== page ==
Full Tuition Program for Indigenous Students Announced
Annabella Castillo, staff writer
As schools across the country become more socially conscious, they make greater strides toward equitable education. Augsburg University has taken one such step by launching a full tuition program for American Indian students.
The program, entitled the “American Indian Recognition Full Tuition Program,” will go into effect for the next academic year. Eligible American Indian students include full-time first-years, full-time transfers, and those in adult undergraduate programs. They must also be working towards their first bachelor’s degree. For the purposes of the program, “American Indian” is defined as a member of a federally recognized American Indian tribe, Alaskan Native Village or Canadian First Nation. Additionally, direct descendents of enrolled or tribally verified members are eligible. Direct descendents include children and grandchildren. Students do not have to live in the state or prove residence on trust land.
“The systemic injustices that have limited access to higher education for many American Indian students need structural solutions,” said Joanne Reeck, Vice President for Equity and Inclusion, in an official press release. “This program is one step that we as an institution can take.”
Students interested in the program need to fill out their FAFSA. If their family income is over $125,000, the program will cover “unmet need” for the student. This is the remaining tuition and fees calculated after subtracting their Estimated Family Contribution. For students with a family income under $125,000, the program will cover the remaining tuition after federal and state aid. Additional costs such as meal plans, transportation, textbooks and housing are not included.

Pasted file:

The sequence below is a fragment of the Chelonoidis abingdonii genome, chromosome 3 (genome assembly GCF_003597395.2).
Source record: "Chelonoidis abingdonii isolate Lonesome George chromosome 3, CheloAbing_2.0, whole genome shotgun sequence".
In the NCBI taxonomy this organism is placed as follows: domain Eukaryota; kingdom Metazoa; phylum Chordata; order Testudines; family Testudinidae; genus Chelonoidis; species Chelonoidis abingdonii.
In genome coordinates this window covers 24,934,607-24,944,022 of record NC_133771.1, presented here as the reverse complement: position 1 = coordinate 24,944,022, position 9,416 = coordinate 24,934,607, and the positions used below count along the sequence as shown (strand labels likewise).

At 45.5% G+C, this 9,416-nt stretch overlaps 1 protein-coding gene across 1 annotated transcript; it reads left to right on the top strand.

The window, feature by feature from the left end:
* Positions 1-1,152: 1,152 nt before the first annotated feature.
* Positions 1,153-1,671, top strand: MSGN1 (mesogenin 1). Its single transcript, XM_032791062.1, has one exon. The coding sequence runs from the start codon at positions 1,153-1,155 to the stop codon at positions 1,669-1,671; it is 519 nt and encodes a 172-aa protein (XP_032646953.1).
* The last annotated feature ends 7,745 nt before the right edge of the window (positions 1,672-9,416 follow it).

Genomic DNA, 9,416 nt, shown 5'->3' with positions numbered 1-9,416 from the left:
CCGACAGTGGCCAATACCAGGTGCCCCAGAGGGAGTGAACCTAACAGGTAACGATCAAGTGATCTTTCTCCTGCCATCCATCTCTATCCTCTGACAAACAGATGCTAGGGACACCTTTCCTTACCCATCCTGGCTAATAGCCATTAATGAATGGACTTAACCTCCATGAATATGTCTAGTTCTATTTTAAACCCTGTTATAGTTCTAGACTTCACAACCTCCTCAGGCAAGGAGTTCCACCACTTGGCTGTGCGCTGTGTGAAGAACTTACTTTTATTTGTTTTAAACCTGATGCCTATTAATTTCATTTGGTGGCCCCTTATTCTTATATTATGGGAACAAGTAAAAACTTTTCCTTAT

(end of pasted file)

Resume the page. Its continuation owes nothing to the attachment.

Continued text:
This program can be renewed for up to eight full-time terms for undergraduate students or until degree completion for adult undergraduates. To be considered, eligible students must display “a commitment, grounded in lived experience, to recognizing the importance and diversity of American Indians in higher education.” The amount of aid is subject to change according to the FAFSA, which must be completed every year.
Augsburg University is an incredibly diverse college, with 58% of its current undergraduate day program being students of color. That number continues to increase as Minneapolis itself becomes more diverse. The university itself has shown a willingness to look past numbers and see students as people, exemplified in the recent change to become a test-free college – one that doesn’t even consider ACT or SAT scores in applications. For years before that, it was test-optional.
“As a member of the Augsburg community, going through the creation and implementation of the new program provided me a very deep learning process,” said Robert Gould, Vice President for Strategic Enrollment Management. “I had to learn a lot about the context of the American Indian experience and this program from a student lens, and I’m thankful that the students really guided me through it.”
With this new program, Augsburg again sets itself apart from other universities. The American Indian Recognition Full Tuition Program is one of the first of its kind to not require state residency or proof of residence on trust land in order to be in the program.
Higher education has statistically, throughout its history, been biased toward BIPOC students through the difficulty to be admitted and even more difficulty to receive aid. Institutions like Augsburg are striving to bridge this systemic gap by employing programs that promote equity. This new program brings hope for a brighter and more just future for American Indian students.
Students who have further questions about the program can contact Robert J. Gould at firstname.lastname@example.org.
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